In my opinion this paper has multiple contributions that aren't always stated so clearly in the abstract and the introduction. First it uses experimental data and two different models to explores the dynamic interaction between this control unit, the wing and the tether. Second it introduces two different models for modelling this behaviour. The paper does suggest in multiple locations that such a model could be an improvement in control design over 1 mass models. So the second contribution is these two models and some effort in trying to validate these models. So I would try to be more clear in stating these contributions.
Line 95, the position of these pixhawk sensors could be labeled in figure 2, 3 or 5 just so that it is clear
Figure 4: This work depends heavily on the kinematic information of specific points of the wing and control pod. It would be good if the author made a more clear statement about what point on the kite figure 4 describes. I guess that it is the control pod?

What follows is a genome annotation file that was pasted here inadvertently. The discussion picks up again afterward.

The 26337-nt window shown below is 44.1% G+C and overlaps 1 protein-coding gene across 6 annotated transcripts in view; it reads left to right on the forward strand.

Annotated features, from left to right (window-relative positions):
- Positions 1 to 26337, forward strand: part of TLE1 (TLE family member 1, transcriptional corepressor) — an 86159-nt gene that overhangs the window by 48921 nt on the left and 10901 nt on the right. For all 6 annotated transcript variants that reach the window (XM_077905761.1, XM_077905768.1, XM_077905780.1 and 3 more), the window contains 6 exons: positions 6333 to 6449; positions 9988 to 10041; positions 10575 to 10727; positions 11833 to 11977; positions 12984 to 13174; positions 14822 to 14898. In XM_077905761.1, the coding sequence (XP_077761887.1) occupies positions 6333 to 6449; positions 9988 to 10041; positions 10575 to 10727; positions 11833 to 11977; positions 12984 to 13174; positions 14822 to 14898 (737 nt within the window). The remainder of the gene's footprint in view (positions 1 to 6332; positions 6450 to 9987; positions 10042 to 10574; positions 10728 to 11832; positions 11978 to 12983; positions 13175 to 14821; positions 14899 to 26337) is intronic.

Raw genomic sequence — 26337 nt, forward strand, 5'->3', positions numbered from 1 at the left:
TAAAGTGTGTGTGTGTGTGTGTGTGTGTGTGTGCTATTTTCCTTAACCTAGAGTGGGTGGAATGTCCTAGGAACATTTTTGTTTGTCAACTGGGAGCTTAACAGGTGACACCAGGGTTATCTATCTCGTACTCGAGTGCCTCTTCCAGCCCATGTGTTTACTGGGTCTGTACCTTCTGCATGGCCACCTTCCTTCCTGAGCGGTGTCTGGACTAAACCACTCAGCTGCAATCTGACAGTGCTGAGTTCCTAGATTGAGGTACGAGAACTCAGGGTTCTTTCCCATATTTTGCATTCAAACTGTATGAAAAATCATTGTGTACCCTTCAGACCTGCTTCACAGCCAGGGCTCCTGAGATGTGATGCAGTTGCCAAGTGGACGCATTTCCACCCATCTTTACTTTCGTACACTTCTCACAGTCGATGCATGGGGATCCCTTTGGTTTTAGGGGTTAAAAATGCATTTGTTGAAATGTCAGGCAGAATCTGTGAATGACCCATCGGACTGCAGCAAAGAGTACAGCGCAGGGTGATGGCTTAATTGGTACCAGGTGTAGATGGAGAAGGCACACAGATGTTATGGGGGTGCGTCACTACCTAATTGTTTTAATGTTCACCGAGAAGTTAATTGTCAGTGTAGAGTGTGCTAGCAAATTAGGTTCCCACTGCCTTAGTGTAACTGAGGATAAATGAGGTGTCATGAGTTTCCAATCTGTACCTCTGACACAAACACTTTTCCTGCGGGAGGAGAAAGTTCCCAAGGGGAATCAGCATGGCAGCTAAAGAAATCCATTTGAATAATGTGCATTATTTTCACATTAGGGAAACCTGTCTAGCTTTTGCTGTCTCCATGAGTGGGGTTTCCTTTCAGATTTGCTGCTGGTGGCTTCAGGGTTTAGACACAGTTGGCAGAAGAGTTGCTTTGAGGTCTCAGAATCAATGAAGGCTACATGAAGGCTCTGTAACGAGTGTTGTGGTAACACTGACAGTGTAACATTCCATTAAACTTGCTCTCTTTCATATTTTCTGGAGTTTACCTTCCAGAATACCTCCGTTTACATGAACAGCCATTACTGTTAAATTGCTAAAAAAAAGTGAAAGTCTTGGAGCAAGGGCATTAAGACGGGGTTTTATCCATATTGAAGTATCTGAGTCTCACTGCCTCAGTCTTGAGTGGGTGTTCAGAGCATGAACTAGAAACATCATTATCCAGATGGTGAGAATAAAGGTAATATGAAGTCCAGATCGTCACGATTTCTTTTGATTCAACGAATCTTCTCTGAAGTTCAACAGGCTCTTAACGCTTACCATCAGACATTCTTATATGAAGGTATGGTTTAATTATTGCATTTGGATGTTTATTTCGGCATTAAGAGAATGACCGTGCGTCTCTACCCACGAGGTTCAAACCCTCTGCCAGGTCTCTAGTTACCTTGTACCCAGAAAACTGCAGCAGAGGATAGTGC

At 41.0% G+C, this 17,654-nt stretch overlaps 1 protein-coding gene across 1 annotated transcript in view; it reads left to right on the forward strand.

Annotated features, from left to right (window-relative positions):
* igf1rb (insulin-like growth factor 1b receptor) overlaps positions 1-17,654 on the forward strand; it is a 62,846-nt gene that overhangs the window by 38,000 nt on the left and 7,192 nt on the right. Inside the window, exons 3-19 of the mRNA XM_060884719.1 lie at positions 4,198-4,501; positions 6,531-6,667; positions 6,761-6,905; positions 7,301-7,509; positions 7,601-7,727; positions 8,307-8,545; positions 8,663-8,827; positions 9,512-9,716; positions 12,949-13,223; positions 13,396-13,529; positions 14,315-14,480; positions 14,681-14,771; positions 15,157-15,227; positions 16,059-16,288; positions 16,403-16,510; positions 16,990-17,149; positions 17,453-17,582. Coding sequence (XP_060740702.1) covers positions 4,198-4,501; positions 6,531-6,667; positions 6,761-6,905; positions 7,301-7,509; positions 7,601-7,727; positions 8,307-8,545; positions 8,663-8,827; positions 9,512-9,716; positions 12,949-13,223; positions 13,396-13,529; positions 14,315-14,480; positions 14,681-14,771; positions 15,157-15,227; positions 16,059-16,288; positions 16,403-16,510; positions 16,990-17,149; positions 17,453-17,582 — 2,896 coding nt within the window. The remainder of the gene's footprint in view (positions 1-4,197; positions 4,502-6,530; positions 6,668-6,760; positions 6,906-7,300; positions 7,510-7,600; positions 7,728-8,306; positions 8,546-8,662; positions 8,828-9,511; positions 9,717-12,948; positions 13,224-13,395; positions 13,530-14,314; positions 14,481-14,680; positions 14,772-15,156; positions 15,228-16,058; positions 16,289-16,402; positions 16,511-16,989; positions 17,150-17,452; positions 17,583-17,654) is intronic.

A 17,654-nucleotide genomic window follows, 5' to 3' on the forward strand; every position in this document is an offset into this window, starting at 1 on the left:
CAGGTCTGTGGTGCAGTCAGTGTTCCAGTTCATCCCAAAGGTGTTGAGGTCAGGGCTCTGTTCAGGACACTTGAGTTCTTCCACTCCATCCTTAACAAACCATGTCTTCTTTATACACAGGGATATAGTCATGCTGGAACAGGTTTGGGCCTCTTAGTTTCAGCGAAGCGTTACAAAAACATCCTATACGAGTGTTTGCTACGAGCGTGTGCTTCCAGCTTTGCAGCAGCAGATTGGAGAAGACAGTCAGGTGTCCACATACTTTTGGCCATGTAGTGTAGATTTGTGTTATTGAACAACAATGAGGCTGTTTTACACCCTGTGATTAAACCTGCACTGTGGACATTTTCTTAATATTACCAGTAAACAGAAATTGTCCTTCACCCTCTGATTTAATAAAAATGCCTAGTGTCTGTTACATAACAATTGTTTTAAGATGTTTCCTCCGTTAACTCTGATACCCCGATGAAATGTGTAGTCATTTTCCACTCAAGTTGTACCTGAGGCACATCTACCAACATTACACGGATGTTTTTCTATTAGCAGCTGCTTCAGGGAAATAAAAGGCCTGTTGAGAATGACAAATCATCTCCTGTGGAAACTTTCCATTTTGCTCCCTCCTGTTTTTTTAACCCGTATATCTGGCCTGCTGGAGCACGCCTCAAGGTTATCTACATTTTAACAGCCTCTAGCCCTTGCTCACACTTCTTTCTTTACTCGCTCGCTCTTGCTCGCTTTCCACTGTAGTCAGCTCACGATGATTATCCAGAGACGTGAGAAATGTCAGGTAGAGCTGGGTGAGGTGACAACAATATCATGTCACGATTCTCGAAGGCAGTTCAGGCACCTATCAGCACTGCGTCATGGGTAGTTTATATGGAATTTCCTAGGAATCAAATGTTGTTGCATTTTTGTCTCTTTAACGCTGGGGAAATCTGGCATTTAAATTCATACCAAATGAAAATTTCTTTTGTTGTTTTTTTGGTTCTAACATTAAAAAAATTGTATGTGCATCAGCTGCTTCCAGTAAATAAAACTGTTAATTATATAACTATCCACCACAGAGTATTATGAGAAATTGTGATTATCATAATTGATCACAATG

Figure 5, the socalled wind reference frame is described in the caption of figure 5, the same frame is used in figure 6. In figure 5, it could be useful to state that y is in the direction of the wind. Furthermore, in figure 6, just restate that the coordinate system is the same as the one described in figure 5.
I think figure A1 needs to be moved to section 2. Since the study depends heavily on the kinematic data, it's important that this data is shown in section 2. I can understand that it's better to keep most details in the reconstruction in the appendix, but again, due to the importance of this, I would state in section 2, that the this data was solved with an optimization.
Section 2: As stated earlier, this work depends heavily on the kinematic information of specific points. So I would like a more clear description of where the sensors were located, what sensors were used to generate what kinematic data. Since not all sensors were colocated, how did you assume that measurements from one location were related to another location? Did you assume the kite and bridle were rigid?
Line 199 "We allow for rotations other than greatcircle rotations", maybe a mistake, but I assume 'we allow for no other rotations ..."